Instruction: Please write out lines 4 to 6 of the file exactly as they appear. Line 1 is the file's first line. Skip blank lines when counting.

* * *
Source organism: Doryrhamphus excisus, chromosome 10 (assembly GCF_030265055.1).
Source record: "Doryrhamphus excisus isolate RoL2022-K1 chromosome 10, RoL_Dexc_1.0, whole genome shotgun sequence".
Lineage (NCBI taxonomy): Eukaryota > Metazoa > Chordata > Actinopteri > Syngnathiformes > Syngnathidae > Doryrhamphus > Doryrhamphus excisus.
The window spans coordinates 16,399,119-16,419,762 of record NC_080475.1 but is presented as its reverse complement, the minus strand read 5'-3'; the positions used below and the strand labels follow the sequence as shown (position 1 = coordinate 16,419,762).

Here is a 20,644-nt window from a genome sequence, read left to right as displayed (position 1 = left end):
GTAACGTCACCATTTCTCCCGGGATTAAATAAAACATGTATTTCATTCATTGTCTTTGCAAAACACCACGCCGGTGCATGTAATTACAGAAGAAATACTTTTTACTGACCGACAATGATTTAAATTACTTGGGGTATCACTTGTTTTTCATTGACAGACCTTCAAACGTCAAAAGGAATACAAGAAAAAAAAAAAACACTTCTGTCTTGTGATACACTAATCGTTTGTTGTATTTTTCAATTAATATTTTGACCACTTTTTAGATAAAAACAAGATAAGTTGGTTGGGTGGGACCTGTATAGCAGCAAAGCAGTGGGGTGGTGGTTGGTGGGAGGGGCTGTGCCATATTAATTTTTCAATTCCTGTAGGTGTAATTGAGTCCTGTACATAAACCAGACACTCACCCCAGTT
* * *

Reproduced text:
The window spans coordinates 16,399,119-16,419,762 of record NC_080475.1 but is presented as its reverse complement, the minus strand read 5'-3'; the positions used below and the strand labels follow the sequence as shown (position 1 = coordinate 16,419,762).

Here is a 20,644-nt window from a genome sequence, read left to right as displayed (position 1 = left end):
GTAACGTCACCATTTCTCCCGGGATTAAATAAAACATGTATTTCATTCATTGTCTTTGCAAAACACCACGCCGGTGCATGTAATTACAGAAGAAATACTTTTTACTGACCGACAATGATTTAAATTACTTGGGGTATCACTTGTTTTTCATTGACAGACCTTCAAACGTCAAAAGGAATACAAGAAAAAAAAAAAACACTTCTGTCTTGTGATACACTAATCGTTTGTTGTATTTTTCAATTAATATTTTGACCACTTTTTAGATAAAAACAAGATAAGTTGGTTGGGTGGGACCTGTATAGCAGCAAAGCAGTGGGGTGGTGGTTGGTGGGAGGGGCTGTGCCATATTAATTTTTCAATTCCTGTAGGTGTAATTGAGTCCTGTACATAAACCAGACACTCACCCCAGTT